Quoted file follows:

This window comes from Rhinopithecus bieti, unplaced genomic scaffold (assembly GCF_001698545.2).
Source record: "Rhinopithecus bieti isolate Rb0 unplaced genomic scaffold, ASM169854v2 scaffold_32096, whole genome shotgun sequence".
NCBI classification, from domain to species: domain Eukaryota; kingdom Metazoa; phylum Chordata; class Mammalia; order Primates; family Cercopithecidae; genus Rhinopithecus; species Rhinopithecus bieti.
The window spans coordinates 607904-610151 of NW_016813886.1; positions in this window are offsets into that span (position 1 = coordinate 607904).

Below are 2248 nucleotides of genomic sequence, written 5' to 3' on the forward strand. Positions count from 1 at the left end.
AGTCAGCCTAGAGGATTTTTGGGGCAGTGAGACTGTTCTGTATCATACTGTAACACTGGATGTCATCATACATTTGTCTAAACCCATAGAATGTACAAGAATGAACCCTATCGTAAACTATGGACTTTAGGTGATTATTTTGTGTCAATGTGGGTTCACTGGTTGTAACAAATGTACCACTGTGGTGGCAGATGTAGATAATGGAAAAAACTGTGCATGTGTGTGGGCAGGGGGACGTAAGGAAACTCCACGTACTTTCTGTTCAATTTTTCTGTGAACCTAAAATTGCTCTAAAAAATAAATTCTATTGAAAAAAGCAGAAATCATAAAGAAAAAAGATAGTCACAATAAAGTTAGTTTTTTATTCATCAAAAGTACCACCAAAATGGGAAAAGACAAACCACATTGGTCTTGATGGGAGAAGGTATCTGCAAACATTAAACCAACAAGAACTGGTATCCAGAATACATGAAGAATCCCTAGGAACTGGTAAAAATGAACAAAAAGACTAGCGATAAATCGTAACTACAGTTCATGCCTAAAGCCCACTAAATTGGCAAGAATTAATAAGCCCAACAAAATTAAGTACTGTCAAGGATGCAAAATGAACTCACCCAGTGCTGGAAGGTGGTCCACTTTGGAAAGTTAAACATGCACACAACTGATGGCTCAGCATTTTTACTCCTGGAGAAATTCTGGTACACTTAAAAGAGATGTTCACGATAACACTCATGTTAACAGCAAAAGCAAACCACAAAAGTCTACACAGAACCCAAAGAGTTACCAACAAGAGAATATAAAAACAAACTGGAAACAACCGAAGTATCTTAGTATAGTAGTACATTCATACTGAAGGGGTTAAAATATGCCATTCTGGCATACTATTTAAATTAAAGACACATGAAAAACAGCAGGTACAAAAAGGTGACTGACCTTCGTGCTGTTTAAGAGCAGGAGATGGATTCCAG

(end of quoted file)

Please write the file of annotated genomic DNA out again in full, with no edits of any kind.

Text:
This window comes from Rhinopithecus bieti, unplaced genomic scaffold (assembly GCF_001698545.2).
Source record: "Rhinopithecus bieti isolate Rb0 unplaced genomic scaffold, ASM169854v2 scaffold_32096, whole genome shotgun sequence".
NCBI classification, from domain to species: domain Eukaryota; kingdom Metazoa; phylum Chordata; class Mammalia; order Primates; family Cercopithecidae; genus Rhinopithecus; species Rhinopithecus bieti.
The window spans coordinates 607904-610151 of NW_016813886.1; positions in this window are offsets into that span (position 1 = coordinate 607904).

Below are 2248 nucleotides of genomic sequence, written 5' to 3' on the forward strand. Positions count from 1 at the left end.
AGTCAGCCTAGAGGATTTTTGGGGCAGTGAGACTGTTCTGTATCATACTGTAACACTGGATGTCATCATACATTTGTCTAAACCCATAGAATGTACAAGAATGAACCCTATCGTAAACTATGGACTTTAGGTGATTATTTTGTGTCAATGTGGGTTCACTGGTTGTAACAAATGTACCACTGTGGTGGCAGATGTAGATAATGGAAAAAACTGTGCATGTGTGTGGGCAGGGGGACGTAAGGAAACTCCACGTACTTTCTGTTCAATTTTTCTGTGAACCTAAAATTGCTCTAAAAAATAAATTCTATTGAAAAAAGCAGAAATCATAAAGAAAAAAGATAGTCACAATAAAGTTAGTTTTTTATTCATCAAAAGTACCACCAAAATGGGAAAAGACAAACCACATTGGTCTTGATGGGAGAAGGTATCTGCAAACATTAAACCAACAAGAACTGGTATCCAGAATACATGAAGAATCCCTAGGAACTGGTAAAAATGAACAAAAAGACTAGCGATAAATCGTAACTACAGTTCATGCCTAAAGCCCACTAAATTGGCAAGAATTAATAAGCCCAACAAAATTAAGTACTGTCAAGGATGCAAAATGAACTCACCCAGTGCTGGAAGGTGGTCCACTTTGGAAAGTTAAACATGCACACAACTGATGGCTCAGCATTTTTACTCCTGGAGAAATTCTGGTACACTTAAAAGAGATGTTCACGATAACACTCATGTTAACAGCAAAAGCAAACCACAAAAGTCTACACAGAACCCAAAGAGTTACCAACAAGAGAATATAAAAACAAACTGGAAACAACCGAAGTATCTTAGTATAGTAGTACATTCATACTGAAGGGGTTAAAATATGCCATTCTGGCATACTATTTAAATTAAAGACACATGAAAAACAGCAGGTACAAAAAGGTGACTGACCTTCGTGCTGTTTAAGAGCAGGAGATGGATTCCAG